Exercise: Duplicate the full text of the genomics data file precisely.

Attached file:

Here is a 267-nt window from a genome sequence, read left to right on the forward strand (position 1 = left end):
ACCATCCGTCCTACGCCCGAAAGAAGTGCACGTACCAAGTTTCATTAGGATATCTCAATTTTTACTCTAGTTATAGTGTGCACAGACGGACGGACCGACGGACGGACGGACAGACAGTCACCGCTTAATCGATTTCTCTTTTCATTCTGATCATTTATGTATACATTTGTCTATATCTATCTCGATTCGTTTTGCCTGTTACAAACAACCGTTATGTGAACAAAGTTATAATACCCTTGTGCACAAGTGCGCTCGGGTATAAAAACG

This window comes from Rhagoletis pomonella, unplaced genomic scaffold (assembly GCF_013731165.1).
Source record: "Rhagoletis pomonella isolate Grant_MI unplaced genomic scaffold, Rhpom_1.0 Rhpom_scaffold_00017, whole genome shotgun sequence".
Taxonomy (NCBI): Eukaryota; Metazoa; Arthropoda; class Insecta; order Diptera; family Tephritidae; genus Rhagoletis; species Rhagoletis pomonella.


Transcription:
Here is a 267-nt window from a genome sequence, read left to right on the forward strand (position 1 = left end):
ACCATCCGTCCTACGCCCGAAAGAAGTGCACGTACCAAGTTTCATTAGGATATCTCAATTTTTACTCTAGTTATAGTGTGCACAGACGGACGGACCGACGGACGGACGGACAGACAGTCACCGCTTAATCGATTTCTCTTTTCATTCTGATCATTTATGTATACATTTGTCTATATCTATCTCGATTCGTTTTGCCTGTTACAAACAACCGTTATGTGAACAAAGTTATAATACCCTTGTGCACAAGTGCGCTCGGGTATAAAAACG

This window comes from Rhagoletis pomonella, unplaced genomic scaffold (assembly GCF_013731165.1).
Source record: "Rhagoletis pomonella isolate Grant_MI unplaced genomic scaffold, Rhpom_1.0 Rhpom_scaffold_00017, whole genome shotgun sequence".
Taxonomy (NCBI): Eukaryota; Metazoa; Arthropoda; class Insecta; order Diptera; family Tephritidae; genus Rhagoletis; species Rhagoletis pomonella.